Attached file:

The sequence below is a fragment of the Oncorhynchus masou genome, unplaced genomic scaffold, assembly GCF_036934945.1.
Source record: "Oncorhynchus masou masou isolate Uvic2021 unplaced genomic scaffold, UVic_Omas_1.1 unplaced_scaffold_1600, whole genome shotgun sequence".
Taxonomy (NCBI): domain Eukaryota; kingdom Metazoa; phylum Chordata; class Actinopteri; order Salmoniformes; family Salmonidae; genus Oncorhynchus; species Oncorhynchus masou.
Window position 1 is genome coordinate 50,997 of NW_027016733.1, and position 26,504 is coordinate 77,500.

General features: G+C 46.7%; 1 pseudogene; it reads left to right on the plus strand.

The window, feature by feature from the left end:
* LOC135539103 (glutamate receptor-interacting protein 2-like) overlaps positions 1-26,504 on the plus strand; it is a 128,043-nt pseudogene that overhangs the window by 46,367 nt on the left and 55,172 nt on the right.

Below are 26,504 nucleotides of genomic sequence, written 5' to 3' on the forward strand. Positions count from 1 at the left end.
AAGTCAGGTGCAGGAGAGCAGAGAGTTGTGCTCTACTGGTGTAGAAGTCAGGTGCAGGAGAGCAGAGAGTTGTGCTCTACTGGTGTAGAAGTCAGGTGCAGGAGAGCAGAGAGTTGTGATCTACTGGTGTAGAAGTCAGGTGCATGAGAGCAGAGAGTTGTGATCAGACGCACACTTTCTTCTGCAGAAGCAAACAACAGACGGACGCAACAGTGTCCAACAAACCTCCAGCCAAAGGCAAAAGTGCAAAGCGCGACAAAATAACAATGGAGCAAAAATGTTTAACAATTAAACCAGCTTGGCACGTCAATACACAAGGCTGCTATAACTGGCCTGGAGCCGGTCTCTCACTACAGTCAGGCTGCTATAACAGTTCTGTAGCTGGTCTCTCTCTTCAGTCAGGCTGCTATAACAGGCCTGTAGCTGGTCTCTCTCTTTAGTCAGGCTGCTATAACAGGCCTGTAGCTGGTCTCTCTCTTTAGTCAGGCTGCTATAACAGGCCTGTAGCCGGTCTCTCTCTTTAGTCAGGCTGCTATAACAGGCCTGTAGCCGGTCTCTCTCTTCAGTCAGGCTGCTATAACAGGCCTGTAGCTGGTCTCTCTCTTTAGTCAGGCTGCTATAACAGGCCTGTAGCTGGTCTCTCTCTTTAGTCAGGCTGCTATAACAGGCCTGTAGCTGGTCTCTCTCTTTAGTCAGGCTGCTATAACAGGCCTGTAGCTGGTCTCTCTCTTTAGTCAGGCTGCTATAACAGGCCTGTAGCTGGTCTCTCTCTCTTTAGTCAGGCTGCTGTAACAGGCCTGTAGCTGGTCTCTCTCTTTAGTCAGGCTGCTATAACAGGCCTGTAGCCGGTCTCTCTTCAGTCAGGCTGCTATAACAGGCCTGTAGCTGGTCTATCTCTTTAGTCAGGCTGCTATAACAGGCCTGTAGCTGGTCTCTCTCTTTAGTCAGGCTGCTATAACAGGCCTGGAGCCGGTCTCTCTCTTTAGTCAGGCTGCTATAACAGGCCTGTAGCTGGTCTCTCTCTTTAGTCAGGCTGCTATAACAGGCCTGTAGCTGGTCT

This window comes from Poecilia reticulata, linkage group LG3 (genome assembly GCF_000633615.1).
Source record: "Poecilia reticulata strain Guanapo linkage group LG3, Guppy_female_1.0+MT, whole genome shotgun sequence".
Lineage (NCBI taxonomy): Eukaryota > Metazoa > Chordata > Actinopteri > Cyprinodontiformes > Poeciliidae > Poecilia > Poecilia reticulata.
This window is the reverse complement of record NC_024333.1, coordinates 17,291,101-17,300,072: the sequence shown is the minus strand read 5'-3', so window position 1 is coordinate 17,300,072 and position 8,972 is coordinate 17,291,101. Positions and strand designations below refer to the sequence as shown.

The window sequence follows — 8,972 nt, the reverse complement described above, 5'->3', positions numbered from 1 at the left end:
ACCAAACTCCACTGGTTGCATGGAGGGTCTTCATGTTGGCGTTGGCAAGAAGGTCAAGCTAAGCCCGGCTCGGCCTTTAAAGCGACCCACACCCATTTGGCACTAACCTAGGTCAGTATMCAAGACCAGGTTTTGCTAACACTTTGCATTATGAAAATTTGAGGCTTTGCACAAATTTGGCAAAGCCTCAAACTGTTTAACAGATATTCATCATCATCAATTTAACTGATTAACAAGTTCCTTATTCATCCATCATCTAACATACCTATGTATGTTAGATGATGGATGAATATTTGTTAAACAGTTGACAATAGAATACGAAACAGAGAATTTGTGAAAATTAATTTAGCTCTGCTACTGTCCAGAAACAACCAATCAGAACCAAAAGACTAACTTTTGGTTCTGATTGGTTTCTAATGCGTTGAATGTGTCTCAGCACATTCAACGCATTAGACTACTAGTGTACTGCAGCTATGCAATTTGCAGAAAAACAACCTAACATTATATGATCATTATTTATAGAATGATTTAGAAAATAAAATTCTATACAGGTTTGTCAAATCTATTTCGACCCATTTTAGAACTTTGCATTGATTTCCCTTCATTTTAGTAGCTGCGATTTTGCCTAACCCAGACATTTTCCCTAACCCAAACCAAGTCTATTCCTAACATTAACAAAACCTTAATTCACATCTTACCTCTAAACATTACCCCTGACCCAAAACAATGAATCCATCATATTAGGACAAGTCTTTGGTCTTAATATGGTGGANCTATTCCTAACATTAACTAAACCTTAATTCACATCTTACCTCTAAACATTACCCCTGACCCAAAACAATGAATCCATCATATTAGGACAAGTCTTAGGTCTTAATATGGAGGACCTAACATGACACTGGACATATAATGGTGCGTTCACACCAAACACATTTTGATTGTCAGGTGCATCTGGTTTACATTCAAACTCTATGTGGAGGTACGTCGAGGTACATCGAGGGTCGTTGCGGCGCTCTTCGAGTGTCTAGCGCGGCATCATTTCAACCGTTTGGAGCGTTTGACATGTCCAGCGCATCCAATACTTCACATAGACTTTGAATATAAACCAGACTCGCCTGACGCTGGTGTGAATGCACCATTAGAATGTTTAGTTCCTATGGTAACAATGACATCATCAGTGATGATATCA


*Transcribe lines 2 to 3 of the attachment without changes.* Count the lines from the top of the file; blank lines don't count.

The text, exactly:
Source record: "Oncorhynchus masou masou isolate Uvic2021 unplaced genomic scaffold, UVic_Omas_1.1 unplaced_scaffold_1600, whole genome shotgun sequence".
Taxonomy (NCBI): domain Eukaryota; kingdom Metazoa; phylum Chordata; class Actinopteri; order Salmoniformes; family Salmonidae; genus Oncorhynchus; species Oncorhynchus masou.